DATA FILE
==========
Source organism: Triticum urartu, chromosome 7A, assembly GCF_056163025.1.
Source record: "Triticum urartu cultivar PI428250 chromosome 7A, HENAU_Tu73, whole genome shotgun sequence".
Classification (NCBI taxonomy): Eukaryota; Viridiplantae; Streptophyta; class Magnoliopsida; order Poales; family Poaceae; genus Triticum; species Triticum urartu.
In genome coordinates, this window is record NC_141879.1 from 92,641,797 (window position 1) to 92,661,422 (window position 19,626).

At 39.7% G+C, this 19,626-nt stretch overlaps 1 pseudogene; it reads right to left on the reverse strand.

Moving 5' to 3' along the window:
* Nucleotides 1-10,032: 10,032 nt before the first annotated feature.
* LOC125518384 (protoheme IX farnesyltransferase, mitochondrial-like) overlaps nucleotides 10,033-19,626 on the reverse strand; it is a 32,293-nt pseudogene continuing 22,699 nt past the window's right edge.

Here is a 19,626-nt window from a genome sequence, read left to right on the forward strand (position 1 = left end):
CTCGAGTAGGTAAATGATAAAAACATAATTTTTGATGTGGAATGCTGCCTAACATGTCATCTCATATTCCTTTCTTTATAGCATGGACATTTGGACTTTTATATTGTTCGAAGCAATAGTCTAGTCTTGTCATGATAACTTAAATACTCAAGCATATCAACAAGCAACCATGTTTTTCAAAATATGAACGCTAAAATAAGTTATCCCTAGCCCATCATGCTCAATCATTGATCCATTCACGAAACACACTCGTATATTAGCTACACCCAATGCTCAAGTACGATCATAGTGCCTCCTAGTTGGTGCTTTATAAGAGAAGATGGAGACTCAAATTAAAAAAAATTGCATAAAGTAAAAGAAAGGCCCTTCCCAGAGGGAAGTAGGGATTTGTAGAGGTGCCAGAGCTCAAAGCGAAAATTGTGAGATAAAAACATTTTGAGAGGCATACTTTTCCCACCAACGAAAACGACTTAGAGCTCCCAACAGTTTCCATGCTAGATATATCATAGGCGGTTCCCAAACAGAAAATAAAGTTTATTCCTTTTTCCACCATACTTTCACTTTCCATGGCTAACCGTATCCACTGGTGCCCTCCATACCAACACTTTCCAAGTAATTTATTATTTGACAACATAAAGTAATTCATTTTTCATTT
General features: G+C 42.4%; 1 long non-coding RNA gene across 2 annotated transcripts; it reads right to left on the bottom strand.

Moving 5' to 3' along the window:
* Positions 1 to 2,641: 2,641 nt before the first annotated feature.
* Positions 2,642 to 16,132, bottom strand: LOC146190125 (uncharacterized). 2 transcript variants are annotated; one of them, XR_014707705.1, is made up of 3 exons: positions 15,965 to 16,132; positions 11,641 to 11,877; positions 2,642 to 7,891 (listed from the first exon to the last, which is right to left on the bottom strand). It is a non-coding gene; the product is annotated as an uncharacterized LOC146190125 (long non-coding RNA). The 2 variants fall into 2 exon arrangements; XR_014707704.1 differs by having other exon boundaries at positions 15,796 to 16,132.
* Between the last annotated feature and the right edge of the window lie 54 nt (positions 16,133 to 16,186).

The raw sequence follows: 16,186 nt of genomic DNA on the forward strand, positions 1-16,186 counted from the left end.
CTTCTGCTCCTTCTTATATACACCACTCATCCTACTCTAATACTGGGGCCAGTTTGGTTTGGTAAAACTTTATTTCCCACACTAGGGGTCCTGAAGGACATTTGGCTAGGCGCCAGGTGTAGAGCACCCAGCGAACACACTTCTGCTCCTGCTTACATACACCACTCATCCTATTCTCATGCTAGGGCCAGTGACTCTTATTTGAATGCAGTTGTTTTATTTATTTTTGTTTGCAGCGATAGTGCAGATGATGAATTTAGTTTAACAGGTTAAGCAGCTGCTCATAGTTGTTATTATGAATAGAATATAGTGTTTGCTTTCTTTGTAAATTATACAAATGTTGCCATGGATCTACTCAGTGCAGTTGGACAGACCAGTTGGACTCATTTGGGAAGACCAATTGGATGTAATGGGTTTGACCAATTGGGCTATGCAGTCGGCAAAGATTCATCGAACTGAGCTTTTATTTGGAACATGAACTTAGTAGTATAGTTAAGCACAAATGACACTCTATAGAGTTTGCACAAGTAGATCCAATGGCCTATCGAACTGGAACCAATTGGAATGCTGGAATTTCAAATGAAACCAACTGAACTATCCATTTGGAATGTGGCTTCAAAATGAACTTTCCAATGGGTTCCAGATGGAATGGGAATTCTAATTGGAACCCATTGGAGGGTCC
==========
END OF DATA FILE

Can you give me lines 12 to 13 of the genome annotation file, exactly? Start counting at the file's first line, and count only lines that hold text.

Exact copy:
Moving 5' to 3' along the window:
* Positions 1 to 2,641: 2,641 nt before the first annotated feature.